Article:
His love of nature and his advanced mastery of modifying film developing and printing made his work World renown.
If you have an interest in black and white nature photography, there could be no better place to start.
Would you like to be able to use some creative baby poses? Study the work of Anne Geddes. Just tap into some of the ideas she has and you are taking a step toward more advanced photography.
If you want to improve your portrait photography poses, maybe I can help. I wouldn't call myself a master, but I have learned a lot and provided a lot of tips for family portraits and individual posing here: Portrait Photography Tips.
Block off the time. To become a master or at least become an advanced photographer, it takes a little commitment. Block off some time where you will be UNinterrupted for concentration and focus. Even if it's only an hour a week to check out a few photography tips, or view a few online photo galleries, it is very valuable to have that time committed to improving your photography.
Give yourself a written assignment and a deadline, as if you were in photography school. That's exactly what I did when I gave myself a photography assignment on close up photography: Macro Photography.
Then block off another hour to try and implement a few of those advanced techniques. Make it fun! Experiment a bit. Get your creative juices flowing. Make a few photo mistakes on the way.
Have a PMA. Positive Mental Attitude. It has been proven that we humans act, feel and have more success if we at first imagine a better performance in our mind. The greatest pro athletes do this all of the time.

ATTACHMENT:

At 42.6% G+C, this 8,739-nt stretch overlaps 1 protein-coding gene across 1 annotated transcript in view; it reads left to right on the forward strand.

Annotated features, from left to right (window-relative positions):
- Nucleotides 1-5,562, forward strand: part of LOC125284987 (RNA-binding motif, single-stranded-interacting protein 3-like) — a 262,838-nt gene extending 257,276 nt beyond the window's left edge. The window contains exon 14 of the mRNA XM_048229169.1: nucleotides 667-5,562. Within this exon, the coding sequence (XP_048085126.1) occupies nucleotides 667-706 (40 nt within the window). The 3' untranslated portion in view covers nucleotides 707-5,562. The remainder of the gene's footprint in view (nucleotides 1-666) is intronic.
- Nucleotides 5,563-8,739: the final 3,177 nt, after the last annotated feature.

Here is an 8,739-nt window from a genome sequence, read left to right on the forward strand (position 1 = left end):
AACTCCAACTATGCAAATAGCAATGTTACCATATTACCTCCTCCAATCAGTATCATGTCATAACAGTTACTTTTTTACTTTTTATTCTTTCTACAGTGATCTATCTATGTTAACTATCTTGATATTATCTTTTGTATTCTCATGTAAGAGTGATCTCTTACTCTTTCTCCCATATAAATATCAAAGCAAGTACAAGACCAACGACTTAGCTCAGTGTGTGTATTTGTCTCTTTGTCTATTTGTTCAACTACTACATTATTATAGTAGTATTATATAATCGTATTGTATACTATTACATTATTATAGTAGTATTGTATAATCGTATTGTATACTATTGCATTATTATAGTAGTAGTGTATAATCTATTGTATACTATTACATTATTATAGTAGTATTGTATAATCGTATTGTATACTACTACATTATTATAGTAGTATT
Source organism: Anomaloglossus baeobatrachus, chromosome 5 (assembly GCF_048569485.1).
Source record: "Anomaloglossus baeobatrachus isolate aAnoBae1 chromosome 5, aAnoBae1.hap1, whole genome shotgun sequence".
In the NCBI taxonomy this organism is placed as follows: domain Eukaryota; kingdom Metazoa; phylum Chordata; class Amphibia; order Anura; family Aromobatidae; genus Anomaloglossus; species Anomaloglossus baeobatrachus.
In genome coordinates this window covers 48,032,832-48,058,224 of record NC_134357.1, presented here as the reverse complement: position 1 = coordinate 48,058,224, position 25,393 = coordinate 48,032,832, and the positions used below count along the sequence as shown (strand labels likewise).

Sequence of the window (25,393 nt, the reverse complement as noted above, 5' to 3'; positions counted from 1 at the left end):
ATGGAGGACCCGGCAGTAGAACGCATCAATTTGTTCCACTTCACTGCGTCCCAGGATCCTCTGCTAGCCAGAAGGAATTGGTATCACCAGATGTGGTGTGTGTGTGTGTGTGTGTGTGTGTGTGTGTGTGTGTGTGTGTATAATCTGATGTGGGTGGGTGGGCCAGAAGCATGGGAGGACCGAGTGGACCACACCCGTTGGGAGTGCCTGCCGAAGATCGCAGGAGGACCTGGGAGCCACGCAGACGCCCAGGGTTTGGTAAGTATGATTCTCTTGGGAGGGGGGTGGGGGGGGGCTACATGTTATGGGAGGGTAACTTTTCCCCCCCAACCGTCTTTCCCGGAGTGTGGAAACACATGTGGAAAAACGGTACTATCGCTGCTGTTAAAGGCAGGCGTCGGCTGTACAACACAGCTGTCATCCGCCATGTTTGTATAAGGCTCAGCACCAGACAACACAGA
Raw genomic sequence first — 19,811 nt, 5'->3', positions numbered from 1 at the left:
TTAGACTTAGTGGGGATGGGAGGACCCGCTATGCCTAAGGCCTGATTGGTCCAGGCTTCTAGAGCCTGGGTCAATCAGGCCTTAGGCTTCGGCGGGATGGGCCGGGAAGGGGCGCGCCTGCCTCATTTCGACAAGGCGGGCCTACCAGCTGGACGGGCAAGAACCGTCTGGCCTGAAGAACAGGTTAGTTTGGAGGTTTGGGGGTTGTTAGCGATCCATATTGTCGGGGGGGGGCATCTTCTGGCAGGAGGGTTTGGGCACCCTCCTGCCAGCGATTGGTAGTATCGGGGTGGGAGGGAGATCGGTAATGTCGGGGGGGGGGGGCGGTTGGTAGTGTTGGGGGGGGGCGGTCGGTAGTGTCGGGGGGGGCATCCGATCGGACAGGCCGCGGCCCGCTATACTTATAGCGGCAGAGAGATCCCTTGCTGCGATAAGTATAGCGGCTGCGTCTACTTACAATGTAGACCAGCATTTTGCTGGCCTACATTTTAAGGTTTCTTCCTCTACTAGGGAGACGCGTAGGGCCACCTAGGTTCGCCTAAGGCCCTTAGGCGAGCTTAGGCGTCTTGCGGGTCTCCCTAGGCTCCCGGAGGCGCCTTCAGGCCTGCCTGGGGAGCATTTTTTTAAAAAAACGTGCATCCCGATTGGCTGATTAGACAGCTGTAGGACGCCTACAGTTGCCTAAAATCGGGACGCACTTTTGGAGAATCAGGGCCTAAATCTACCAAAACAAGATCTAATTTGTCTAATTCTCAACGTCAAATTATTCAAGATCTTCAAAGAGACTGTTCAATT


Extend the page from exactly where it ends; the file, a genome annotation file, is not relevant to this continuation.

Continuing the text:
I am sure this may a bit "out there" for a few of you, but many studies have proven this works. Have fun with this, but at the same time expect positive results in better picture taking.
Picture yourself taking a great photo, or learning an advanced photography tip. Visualize yourself as a creative talent. It may feel silly at first, but repetition is the mother of learning. Have a belief that there are great photographs everywhere, just waiting to be taken by you. Whatever you focus on, the more you focus on it, it will start to appear more often.
These advanced tips in photography are really tips for anything you want to accomplish in life. Studying from those that have already had success. Consistently committing time to the process. Nurturing the right attitudes and belief about your progress.
Creative Photo Techniques. This is the first article in a series on creative photography tips that involves using digital photo editing software. Making multi-exposure photos was one of the advanced tips in photography that I tried in the days of film photography and printing in the darkroom.
This website has a wide variety of advanced digital photo tips as well as beginners photography tips. Shoot more photos. Shoot better photos.
You should understand at least the basic technical stuff that is relevant to the kind of photography you are doing. That includes understanding, and I mean really understanding the exposure triangle. You will want to be familiar with composition rules like the rule of thirds, as well as the 4 elements of light.